Modern society has been engineered for sitting. As a result, humans spend more time off their feet than ever before.
The idea that sitting can be harmful seems ridiculous at first thought. Sitting is a default human body posture, and when people work, socialize, study or travel, they often do so in a seated position. It’s second nature. However, that doesn’t mean sitting is harmless. It’s like eating — necessary, yet incredibly harmful if you do too much of it.
However, recent studies show that all this sitting is doing much more harm than anyone thought. More than half of us spend over six hours sitting down each and every day, and a widening rear end isn’t the only result. Sitting can have short- and long-term effects on your health and body, making this seemingly benign activity potentially deadly.
This article explores why sitting too much is seriously bad for your health.
- Weak Legs and Glutes
If you don’t use them, you lose them! By sitting all day, you’re not depending on your powerful lower body muscles to hold you up. This leads to muscle atrophy, which is the weakening of these muscles. Without strong leg and glute muscles to stabilize you, your body is at risk of injury.
- Weight Gain
Moving causes your muscles to release molecules like lipoprotein lipase, which helps process the fats and sugars you eat. When you spend most of your day sitting, the release of these molecules is lessened and your rear end is at greater risk of widening, according to research. You’re also at greater risk for metabolic syndrome, even if you exercise. One study found, unsurprisingly, that men who spent more time sitting than usual, gained more weight around the middle, which is the most dangerous place to store fat.
- Tight Hips and a Bad Back
As with your leg and glute muscles, your hips and back will suffer from sitting. Sitting causes your hip flexors to shorten, and your seated position can also hurt your back, particularly if you have bad posture or don’t use an ergonomic chair. Also, poor posture while sitting can cause compression on the discs in your spine and can lead to premature degeneration, which results in chronic pain.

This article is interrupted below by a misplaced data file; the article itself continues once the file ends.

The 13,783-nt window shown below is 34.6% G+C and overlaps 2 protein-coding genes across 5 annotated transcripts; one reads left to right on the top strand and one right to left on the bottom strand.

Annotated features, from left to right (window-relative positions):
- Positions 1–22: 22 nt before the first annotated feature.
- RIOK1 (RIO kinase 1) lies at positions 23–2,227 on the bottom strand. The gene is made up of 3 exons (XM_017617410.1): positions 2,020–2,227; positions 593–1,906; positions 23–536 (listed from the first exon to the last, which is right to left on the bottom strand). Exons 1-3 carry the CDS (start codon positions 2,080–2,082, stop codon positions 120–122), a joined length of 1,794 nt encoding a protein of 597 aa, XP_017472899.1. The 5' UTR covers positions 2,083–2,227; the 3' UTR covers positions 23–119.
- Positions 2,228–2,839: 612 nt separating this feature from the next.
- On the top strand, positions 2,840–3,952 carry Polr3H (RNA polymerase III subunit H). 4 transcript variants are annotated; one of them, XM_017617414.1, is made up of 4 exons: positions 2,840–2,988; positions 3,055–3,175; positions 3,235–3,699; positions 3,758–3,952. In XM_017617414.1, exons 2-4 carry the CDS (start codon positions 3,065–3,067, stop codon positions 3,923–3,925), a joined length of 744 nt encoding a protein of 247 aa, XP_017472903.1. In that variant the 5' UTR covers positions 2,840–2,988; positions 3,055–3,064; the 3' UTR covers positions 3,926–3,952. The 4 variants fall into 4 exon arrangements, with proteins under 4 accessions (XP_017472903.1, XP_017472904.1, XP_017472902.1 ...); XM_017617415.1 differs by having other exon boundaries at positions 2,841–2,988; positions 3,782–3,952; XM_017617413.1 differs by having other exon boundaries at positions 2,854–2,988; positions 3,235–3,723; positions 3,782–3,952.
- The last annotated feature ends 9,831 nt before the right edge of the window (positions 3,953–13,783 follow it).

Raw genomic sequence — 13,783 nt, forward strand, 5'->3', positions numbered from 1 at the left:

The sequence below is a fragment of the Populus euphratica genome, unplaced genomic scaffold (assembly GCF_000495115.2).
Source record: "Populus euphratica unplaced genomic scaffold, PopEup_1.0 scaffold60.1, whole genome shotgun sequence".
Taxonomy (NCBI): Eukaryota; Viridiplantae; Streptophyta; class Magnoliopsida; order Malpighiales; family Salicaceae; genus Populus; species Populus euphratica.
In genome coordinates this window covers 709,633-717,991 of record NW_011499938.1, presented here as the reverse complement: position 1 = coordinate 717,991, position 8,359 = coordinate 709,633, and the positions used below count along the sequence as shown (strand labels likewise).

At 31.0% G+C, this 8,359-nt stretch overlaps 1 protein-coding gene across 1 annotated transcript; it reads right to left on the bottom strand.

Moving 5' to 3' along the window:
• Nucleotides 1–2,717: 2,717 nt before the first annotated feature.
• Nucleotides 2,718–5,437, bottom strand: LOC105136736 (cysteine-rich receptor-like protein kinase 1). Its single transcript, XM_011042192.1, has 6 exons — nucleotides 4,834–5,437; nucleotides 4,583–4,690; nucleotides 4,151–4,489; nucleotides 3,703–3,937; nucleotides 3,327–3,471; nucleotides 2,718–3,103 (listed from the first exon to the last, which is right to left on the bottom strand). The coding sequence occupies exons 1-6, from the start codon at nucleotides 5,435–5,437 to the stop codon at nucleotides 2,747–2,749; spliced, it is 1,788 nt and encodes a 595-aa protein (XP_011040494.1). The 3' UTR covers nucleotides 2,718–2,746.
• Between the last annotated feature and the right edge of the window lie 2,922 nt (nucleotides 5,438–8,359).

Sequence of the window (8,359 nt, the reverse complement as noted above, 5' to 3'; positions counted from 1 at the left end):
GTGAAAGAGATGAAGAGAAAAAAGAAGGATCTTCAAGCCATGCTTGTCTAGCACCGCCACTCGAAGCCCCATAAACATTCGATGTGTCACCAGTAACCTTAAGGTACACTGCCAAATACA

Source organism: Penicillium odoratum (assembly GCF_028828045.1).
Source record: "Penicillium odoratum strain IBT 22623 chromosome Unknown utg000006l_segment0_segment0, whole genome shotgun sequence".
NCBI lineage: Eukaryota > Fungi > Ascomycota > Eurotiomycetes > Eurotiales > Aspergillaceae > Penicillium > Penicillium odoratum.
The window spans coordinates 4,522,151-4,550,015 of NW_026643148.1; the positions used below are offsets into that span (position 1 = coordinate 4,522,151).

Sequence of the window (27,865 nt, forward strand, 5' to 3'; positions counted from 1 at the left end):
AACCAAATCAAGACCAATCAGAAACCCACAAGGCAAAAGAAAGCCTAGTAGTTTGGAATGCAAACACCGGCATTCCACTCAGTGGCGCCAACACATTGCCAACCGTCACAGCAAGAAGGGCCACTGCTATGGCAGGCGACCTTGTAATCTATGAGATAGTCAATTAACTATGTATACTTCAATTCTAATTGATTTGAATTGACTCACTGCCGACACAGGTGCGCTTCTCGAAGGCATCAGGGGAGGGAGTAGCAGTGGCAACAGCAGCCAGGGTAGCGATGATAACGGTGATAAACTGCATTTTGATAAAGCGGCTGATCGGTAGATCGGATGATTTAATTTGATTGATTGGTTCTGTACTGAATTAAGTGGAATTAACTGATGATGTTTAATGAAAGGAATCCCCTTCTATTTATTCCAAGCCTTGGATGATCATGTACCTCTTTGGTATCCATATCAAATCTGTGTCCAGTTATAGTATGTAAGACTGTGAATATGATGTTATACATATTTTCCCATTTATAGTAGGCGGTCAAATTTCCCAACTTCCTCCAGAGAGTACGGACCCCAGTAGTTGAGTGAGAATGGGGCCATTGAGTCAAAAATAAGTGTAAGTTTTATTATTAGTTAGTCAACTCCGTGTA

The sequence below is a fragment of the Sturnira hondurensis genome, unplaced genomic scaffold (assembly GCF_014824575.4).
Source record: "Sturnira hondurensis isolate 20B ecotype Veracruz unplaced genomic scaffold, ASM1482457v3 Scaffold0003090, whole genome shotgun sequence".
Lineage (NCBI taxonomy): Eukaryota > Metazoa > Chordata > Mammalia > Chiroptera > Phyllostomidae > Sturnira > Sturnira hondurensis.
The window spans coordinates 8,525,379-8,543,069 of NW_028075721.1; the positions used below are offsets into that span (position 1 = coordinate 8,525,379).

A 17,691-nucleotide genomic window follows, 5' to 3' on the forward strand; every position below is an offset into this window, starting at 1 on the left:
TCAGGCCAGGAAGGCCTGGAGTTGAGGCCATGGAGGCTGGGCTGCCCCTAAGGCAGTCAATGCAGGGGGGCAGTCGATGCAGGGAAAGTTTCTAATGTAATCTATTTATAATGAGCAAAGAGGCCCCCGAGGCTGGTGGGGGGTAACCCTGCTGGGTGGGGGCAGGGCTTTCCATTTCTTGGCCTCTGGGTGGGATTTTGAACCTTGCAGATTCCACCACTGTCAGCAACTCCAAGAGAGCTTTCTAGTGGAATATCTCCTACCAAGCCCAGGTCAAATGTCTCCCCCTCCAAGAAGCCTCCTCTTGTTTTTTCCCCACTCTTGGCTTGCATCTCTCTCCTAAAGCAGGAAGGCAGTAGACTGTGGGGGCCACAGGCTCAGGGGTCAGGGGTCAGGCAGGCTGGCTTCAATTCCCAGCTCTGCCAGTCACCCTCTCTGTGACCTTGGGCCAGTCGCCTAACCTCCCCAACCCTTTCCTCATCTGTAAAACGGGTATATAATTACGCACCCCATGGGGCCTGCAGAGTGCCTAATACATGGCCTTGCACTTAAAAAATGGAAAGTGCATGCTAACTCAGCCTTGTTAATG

- Anxiety and Depression
Lesser understood than some of the physical effects of sitting, are the mental effects. But the risk of both depression and anxiety are higher in people who sit the most. This could be because the mental health benefits of fitness are lacking when one spends their days sitting down rather than moving. If so, these risks could be mitigated with regular exercise.
- Cancer Risk
Emerging studies suggest that prolonged sitting can increase your risk of certain types of cancer, including lung, uterine, and colon cancers. The reasons for this aren’t entirely clear.
- Heart Disease
Sitting can hurt your heart, potentially leading to cardiovascular disease. One study found that men who spent more than 23 hours per week watching television had a 64 percent greater risk of dying from cardiovascular disease than men who only watched television for 11 hours. Experts say people who sit more have a 147 percent higher risk of suffering from a heart attack or stroke.
- Diabetes Risk
People who spend more time sitting also have a 112 percent increased risk of diabetes. In one study that looked at the effects of just five days of bed rest, researchers saw increased insulin resistance, a precursor to diabetes.
- Varicose Veins
Sitting for long periods of time can cause blood to pool in the legs. This can lead to varicose veins, or spider veins, a smaller version of the former. Though generally not harmful themselves, these swollen and visible veins can be unsightly. In rare cases, they can lead to more serious conditions, like blood clots.
- Deep Vein Thrombosis (DVT)
Deep vein thrombosis is a type of blood clot that’s most common in the legs. When part of this clot breaks off, it can cut off the flow of blood to other parts of the body such as your lungs, causing a pulmonary embolism. This is a medical emergency that can lead to major complications or even death. Sitting for too long, even on a long road trip, can cause DVT.
- Stiff Shoulders and Neck
As with your legs, butt, and lower back, your shoulders and neck will also suffer from prolonged sitting. This is especially true if you’re hunched over looking at a computer screen.
That’s not to say you should never sit down and relax, just that you should try to minimize the time you spend sitting during the workday. Minimizing sedentary time is just as important for health as a nutritious diet and regular exercise. Exercising for 60 minutes a day, so that you can sit or lie down for the other 23 hours, is not going to cut it. You can’t outrun a bad diet, and you can’t out-exercise a sedentary lifestyle.